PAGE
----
It can't get any worse, could it? That's what we said two years ago and we're still saying it. The Blazers have no concept of the term rock bottom. Every veteran on the team seems unhappy. Every young player is a ways away. Do the Blazers just trade everyone and hand the team over to a 5-11, 19-year-old point guard who can't shoot? Weirder things have happened in Portland. Paul Allen needs to fire everyone and start over from scratch. GRADE: D

    NEW ORLEANS HORNETS
    Injuries were the reason for the Hornets' early season free fall. Stupidity made up for the rest. We had no problem with the Hornets giving up the chronically injured and grumpy Baron Davis. But look what they got in return. This is another team that seems to lack vision and that could mean that they're stuck in this rut for the next five to six years.

    GRADE: D


    Chad Ford covers the NBA for ESPN Insider.


    http://insider.espn.go.com/nba/colum...=2040150&num=0

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    Pacer Junky Will Galen's Avatar
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    Default Re: Chad Ford Grades the NBA

    "Al Harrington is solid, but no one believes he's going to be more than just a little above average starter in the league."


    Ouch!

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    Default Re: Chad Ford Grades the NBA

    Quote Originally Posted by Will Galen
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    "Al Harrington is solid, but no one believes he's going to be more than just a little above average starter in the league."
    Except Al...

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    Default Re: Chad Ford Grades the NBA

    Quote Originally Posted by Anthem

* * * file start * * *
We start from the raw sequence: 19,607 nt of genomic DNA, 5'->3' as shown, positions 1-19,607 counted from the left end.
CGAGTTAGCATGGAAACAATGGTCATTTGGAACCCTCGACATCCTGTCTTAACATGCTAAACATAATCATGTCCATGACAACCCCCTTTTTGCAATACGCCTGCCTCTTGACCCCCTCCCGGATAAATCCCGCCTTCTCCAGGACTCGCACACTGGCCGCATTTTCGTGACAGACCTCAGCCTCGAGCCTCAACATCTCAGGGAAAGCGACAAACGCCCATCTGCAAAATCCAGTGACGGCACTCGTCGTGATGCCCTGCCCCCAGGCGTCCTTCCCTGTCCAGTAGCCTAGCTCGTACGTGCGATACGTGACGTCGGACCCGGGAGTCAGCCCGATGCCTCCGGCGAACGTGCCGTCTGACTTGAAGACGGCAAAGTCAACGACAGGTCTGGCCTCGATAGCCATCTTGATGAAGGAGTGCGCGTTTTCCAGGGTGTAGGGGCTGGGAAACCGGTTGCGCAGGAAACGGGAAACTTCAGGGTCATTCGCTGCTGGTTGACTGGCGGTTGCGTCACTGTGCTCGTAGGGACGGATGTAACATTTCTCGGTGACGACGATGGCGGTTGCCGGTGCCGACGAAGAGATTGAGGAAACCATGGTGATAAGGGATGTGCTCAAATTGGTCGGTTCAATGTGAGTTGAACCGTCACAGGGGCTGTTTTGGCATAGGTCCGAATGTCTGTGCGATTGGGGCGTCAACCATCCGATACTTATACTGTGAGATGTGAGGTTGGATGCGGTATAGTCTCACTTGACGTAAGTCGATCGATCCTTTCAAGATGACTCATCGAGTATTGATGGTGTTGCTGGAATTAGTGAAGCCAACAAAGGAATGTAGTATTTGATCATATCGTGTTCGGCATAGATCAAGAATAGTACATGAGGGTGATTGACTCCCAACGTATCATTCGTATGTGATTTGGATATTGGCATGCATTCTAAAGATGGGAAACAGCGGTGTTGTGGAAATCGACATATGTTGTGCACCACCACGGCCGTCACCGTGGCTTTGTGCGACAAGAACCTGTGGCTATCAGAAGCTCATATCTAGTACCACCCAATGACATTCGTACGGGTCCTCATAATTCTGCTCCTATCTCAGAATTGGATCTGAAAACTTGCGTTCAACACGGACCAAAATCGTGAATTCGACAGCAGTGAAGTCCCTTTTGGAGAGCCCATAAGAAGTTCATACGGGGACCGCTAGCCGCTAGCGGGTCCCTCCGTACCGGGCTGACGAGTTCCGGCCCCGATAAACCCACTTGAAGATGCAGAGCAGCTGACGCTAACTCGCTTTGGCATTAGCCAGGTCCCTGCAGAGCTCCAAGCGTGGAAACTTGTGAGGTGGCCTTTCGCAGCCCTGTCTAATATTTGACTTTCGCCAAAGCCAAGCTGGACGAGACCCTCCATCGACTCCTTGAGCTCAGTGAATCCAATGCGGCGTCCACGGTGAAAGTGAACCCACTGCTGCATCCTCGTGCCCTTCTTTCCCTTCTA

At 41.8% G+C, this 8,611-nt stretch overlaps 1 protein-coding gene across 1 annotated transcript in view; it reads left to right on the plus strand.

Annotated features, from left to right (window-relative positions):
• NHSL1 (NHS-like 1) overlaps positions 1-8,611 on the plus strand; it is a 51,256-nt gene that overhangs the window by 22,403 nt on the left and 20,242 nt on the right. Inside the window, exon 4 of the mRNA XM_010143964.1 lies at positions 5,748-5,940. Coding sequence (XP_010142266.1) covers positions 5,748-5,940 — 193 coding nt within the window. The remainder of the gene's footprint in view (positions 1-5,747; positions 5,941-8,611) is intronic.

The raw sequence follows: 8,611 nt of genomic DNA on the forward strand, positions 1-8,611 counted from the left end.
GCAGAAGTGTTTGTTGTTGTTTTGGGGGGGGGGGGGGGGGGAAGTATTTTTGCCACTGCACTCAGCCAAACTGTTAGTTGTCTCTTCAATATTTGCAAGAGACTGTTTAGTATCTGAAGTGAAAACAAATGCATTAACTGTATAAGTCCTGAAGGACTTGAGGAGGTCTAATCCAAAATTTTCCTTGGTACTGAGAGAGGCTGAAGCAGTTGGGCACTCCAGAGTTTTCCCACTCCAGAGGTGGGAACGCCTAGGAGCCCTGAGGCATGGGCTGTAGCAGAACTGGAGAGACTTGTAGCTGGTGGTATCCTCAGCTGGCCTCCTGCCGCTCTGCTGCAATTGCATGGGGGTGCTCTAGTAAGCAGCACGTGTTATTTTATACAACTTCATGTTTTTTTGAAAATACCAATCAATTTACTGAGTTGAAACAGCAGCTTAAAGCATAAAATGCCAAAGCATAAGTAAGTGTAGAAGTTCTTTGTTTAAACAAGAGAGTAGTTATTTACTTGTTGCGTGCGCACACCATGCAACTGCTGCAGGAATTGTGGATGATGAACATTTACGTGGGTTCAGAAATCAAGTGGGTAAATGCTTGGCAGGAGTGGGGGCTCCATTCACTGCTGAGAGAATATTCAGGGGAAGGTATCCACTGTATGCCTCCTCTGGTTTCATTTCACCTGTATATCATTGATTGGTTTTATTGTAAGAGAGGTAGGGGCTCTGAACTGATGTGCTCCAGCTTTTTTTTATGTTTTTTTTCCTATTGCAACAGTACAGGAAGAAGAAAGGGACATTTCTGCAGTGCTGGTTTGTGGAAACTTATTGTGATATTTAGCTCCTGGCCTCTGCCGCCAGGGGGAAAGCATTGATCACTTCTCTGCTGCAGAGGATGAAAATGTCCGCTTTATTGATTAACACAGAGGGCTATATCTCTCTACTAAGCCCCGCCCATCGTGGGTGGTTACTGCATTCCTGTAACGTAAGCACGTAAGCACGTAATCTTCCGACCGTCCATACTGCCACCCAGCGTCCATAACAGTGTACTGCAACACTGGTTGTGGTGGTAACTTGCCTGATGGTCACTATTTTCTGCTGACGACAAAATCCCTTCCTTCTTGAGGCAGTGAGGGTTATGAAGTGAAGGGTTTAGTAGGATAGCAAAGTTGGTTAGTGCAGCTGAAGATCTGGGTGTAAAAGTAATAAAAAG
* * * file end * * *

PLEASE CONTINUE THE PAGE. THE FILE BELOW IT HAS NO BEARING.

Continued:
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    Except Al...
    Ouch!

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    Default Re: Chad Ford Grades the NBA

    Quote Originally Posted by drewdawg
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    NEW YORK KNICKS Who would've thought that 18 months into Isiah Thomas' tenure in New York, Knicks fans would actually be referring to the Scott Layden era as the good old days. The Knicks were as bad as any team in the league the last two months. Their $109 million payroll next season and limited flexibility in trade options mean that we're a few months away from the Knicks' joining Isiah's other "success" stories in Toronto and the Continental Basketball Association on the garbage heap. GRADE: F
    Well, at least Zeke was a big success in Indy.

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    Default Re: Chad Ford Grades the NBA

    Quote Originally Posted by Bat Boy
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    Well, at least Zeke was a big success in Indy.
    Yes - I am proud to be a fan of the only team that graded an "F."

    It's nice to feel special - can't really argue with it though. I just think we maybe should have some company - Toronto & Utah (considering the Carter & Arroyo debacles) for two.
    The poster formerly known as Rimfire

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    Default Re: Chad Ford Grades the NBA

    Quote Originally Posted by DisplacedKnick
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    Yes - I am proud to be a fan of the only team that graded an "F."

    It's nice to feel special - can't really argue with it though. I just think we maybe should have some company - Toronto & Utah (considering the Carter & Arroyo debacles) for two.
    Atleast everyone knows Jalen Rose is an overpaid cancer in Toronto.
    Isiah still thinks Starbury is the Knicks future. Well maybe he is, but that just means that nobody else will take him and it isn't a very bright future.